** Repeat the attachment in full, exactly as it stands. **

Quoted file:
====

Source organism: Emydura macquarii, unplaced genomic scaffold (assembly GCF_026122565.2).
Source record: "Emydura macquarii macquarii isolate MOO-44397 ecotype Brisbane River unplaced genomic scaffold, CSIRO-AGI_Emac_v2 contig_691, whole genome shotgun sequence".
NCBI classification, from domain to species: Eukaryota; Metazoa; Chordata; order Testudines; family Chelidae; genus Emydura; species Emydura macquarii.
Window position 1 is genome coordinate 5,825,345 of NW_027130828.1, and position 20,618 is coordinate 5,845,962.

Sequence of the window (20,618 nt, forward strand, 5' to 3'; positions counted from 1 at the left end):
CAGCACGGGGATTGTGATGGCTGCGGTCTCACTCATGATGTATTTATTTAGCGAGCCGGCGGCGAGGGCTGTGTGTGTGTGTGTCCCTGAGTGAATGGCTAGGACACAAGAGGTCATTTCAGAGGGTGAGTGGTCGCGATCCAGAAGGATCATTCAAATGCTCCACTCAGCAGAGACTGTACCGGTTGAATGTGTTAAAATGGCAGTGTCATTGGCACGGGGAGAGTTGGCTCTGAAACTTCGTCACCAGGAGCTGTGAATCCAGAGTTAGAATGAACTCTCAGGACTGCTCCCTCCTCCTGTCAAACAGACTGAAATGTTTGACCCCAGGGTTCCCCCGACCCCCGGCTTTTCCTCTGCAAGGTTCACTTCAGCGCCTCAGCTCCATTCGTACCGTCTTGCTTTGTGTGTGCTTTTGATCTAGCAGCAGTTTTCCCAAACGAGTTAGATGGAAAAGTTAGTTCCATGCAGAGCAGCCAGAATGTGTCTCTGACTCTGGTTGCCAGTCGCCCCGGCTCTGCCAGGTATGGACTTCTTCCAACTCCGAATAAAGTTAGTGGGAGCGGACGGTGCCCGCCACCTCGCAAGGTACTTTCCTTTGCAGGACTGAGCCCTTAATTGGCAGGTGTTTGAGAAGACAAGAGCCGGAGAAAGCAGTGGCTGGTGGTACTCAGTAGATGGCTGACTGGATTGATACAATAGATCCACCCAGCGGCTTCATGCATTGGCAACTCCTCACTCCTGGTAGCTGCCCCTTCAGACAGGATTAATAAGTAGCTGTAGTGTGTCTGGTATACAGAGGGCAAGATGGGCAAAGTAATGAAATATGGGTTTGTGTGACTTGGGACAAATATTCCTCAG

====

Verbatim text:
Source organism: Emydura macquarii, unplaced genomic scaffold (assembly GCF_026122565.2).
Source record: "Emydura macquarii macquarii isolate MOO-44397 ecotype Brisbane River unplaced genomic scaffold, CSIRO-AGI_Emac_v2 contig_691, whole genome shotgun sequence".
NCBI classification, from domain to species: Eukaryota; Metazoa; Chordata; order Testudines; family Chelidae; genus Emydura; species Emydura macquarii.
Window position 1 is genome coordinate 5,825,345 of NW_027130828.1, and position 20,618 is coordinate 5,845,962.

Sequence of the window (20,618 nt, forward strand, 5' to 3'; positions counted from 1 at the left end):
CAGCACGGGGATTGTGATGGCTGCGGTCTCACTCATGATGTATTTATTTAGCGAGCCGGCGGCGAGGGCTGTGTGTGTGTGTGTCCCTGAGTGAATGGCTAGGACACAAGAGGTCATTTCAGAGGGTGAGTGGTCGCGATCCAGAAGGATCATTCAAATGCTCCACTCAGCAGAGACTGTACCGGTTGAATGTGTTAAAATGGCAGTGTCATTGGCACGGGGAGAGTTGGCTCTGAAACTTCGTCACCAGGAGCTGTGAATCCAGAGTTAGAATGAACTCTCAGGACTGCTCCCTCCTCCTGTCAAACAGACTGAAATGTTTGACCCCAGGGTTCCCCCGACCCCCGGCTTTTCCTCTGCAAGGTTCACTTCAGCGCCTCAGCTCCATTCGTACCGTCTTGCTTTGTGTGTGCTTTTGATCTAGCAGCAGTTTTCCCAAACGAGTTAGATGGAAAAGTTAGTTCCATGCAGAGCAGCCAGAATGTGTCTCTGACTCTGGTTGCCAGTCGCCCCGGCTCTGCCAGGTATGGACTTCTTCCAACTCCGAATAAAGTTAGTGGGAGCGGACGGTGCCCGCCACCTCGCAAGGTACTTTCCTTTGCAGGACTGAGCCCTTAATTGGCAGGTGTTTGAGAAGACAAGAGCCGGAGAAAGCAGTGGCTGGTGGTACTCAGTAGATGGCTGACTGGATTGATACAATAGATCCACCCAGCGGCTTCATGCATTGGCAACTCCTCACTCCTGGTAGCTGCCCCTTCAGACAGGATTAATAAGTAGCTGTAGTGTGTCTGGTATACAGAGGGCAAGATGGGCAAAGTAATGAAATATGGGTTTGTGTGACTTGGGACAAATATTCCTCAG